The Sultan’s chief advisor, Mustafa, was a vicious Jew-hater whose mission it was to destroy the Jews, or at least to have them banished from Baghdad. He had convinced the Sultan that the Jews were not only infidels for denying the prophet Mohammed, but that they were thieves and liars as well, deserving immediate expulsion. At first the Sultan was hesitant to believe Mustafa; however, the Sultan was told about what had happened when the Jews left Egypt and what Moses did to Pharaoh. He began to worry that perhaps one of the Jewish leaders of Baghdad would attack him with plagues, and decided he did not want to take any chances. Therefore, he issued a decree that the Jews had to produce a leader like Moses, or leave Baghdad immediately.
The wise, elderly traveler sat in contemplation for several moments, and then approached one of the rabbis at the front of the synagogue and whispered in his ear. Soon all the leaders of the community were talking quietly, and then suddenly there was a loud clap on the lectern, and one of them spoke. “This man who is visiting our town says that he has a plan. He will travel to the Sultan immediately to try and save us. If he is successful, we will rejoice. However, if he fails, he will tell the Sultan that he acted alone. Meanwhile, we will continue to pray for his success!”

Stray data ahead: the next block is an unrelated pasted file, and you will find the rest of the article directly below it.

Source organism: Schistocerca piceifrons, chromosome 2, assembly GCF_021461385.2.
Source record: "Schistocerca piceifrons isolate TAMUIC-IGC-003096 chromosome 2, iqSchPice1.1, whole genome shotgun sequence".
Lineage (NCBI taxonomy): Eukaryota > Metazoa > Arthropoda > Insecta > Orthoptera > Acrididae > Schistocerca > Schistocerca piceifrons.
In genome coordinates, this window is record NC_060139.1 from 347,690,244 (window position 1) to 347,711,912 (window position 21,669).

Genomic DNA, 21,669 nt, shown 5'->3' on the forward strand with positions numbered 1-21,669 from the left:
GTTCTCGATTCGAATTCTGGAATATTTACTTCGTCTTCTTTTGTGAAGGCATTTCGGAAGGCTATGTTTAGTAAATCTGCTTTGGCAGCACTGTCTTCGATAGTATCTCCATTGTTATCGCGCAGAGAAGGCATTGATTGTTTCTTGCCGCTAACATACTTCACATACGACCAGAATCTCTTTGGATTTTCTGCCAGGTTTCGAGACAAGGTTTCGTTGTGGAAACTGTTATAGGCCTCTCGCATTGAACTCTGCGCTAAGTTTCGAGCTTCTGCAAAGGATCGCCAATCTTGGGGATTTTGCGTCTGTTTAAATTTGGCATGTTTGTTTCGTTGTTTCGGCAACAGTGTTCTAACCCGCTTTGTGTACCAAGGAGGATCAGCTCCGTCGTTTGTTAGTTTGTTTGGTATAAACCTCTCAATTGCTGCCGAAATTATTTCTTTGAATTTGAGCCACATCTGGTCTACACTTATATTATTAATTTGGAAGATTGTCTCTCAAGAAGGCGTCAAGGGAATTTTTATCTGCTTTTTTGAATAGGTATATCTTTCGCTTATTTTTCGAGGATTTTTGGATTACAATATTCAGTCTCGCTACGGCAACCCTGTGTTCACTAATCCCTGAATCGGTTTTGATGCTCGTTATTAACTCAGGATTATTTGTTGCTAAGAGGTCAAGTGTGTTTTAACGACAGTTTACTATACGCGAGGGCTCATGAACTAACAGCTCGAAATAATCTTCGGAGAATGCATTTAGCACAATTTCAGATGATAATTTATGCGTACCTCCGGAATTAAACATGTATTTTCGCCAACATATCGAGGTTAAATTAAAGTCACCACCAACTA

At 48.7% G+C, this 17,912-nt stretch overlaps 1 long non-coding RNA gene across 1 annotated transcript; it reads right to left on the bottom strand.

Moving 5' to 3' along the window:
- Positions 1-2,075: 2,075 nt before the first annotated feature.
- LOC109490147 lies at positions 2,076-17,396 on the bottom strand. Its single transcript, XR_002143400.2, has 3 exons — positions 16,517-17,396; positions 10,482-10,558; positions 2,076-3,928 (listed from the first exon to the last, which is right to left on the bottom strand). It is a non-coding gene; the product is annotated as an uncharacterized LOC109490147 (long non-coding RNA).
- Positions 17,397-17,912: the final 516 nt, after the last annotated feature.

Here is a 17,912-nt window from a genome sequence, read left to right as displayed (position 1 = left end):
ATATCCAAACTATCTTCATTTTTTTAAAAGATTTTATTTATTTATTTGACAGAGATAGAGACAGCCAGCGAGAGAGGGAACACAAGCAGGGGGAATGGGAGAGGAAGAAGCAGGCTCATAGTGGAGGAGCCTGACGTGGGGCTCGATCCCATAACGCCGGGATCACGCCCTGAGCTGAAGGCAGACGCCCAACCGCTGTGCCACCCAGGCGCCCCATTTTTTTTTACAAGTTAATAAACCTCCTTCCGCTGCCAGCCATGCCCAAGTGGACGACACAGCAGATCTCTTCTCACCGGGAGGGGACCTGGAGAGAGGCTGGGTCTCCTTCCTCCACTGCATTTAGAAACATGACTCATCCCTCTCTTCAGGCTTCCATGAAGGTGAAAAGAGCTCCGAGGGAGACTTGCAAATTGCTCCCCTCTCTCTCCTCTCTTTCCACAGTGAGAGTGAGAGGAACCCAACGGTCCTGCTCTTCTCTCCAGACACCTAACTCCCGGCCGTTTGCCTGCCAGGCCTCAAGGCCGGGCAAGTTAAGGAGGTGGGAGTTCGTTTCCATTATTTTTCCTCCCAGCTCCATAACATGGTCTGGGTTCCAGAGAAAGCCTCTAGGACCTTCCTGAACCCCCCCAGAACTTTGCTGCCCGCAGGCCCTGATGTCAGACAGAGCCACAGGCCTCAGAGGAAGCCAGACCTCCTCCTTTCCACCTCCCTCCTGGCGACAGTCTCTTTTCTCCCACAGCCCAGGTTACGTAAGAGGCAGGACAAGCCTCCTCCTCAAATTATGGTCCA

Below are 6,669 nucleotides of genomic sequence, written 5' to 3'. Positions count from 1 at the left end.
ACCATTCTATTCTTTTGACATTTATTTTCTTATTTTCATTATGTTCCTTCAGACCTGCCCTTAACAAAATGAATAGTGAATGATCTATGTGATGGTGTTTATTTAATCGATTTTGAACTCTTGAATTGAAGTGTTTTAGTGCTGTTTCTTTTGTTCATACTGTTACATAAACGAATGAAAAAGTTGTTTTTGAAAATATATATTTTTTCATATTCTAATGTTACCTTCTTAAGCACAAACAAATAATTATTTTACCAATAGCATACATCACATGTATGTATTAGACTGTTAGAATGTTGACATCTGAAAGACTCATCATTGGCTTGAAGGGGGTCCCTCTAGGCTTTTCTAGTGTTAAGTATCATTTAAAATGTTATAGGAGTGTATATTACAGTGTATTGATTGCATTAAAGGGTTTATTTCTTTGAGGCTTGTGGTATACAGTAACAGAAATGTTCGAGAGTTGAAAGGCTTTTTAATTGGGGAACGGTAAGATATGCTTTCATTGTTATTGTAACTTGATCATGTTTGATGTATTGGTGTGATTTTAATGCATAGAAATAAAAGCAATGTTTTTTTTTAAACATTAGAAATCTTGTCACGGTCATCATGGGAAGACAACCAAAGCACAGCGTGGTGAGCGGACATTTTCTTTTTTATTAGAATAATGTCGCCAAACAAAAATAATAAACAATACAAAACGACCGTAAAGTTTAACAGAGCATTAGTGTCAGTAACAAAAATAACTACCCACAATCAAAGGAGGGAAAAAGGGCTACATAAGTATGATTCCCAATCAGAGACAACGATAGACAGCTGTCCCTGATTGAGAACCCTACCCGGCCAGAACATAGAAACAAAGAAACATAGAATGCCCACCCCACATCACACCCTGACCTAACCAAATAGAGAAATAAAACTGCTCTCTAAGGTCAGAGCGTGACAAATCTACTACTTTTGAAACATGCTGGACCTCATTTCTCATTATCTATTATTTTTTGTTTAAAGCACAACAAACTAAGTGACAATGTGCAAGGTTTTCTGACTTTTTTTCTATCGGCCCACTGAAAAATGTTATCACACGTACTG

The man headed for the palace, pounded on the entrance gate, and said, “I am a Jew who can do miracles, and I demand to see the Sultan immediately.” Before long, he found himself face to face with the ruler of Baghdad. “So,” said the Sultan, “You claim you can do miracles like Moses. What can you do?”